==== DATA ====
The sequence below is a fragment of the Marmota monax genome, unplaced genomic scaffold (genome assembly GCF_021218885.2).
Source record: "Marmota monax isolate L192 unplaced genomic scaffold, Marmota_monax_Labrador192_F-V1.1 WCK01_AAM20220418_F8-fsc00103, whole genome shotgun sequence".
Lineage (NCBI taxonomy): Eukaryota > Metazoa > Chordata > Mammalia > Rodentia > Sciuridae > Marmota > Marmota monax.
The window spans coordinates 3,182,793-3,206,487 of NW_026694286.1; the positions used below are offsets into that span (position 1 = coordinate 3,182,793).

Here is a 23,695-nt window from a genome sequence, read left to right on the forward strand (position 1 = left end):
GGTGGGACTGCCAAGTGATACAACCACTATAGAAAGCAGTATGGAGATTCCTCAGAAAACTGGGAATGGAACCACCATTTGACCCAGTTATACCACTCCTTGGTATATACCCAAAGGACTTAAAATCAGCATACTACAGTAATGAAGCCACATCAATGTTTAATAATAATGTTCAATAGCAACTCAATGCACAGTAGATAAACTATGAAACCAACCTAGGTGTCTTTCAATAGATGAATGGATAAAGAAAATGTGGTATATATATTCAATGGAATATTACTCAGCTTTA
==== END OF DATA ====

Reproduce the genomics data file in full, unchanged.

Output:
The sequence below is a fragment of the Marmota monax genome, unplaced genomic scaffold (genome assembly GCF_021218885.2).
Source record: "Marmota monax isolate L192 unplaced genomic scaffold, Marmota_monax_Labrador192_F-V1.1 WCK01_AAM20220418_F8-fsc00103, whole genome shotgun sequence".
Lineage (NCBI taxonomy): Eukaryota > Metazoa > Chordata > Mammalia > Rodentia > Sciuridae > Marmota > Marmota monax.
The window spans coordinates 3,182,793-3,206,487 of NW_026694286.1; the positions used below are offsets into that span (position 1 = coordinate 3,182,793).

Here is a 23,695-nt window from a genome sequence, read left to right on the forward strand (position 1 = left end):
GGTGGGACTGCCAAGTGATACAACCACTATAGAAAGCAGTATGGAGATTCCTCAGAAAACTGGGAATGGAACCACCATTTGACCCAGTTATACCACTCCTTGGTATATACCCAAAGGACTTAAAATCAGCATACTACAGTAATGAAGCCACATCAATGTTTAATAATAATGTTCAATAGCAACTCAATGCACAGTAGATAAACTATGAAACCAACCTAGGTGTCTTTCAATAGATGAATGGATAAAGAAAATGTGGTATATATATTCAATGGAATATTACTCAGCTTTA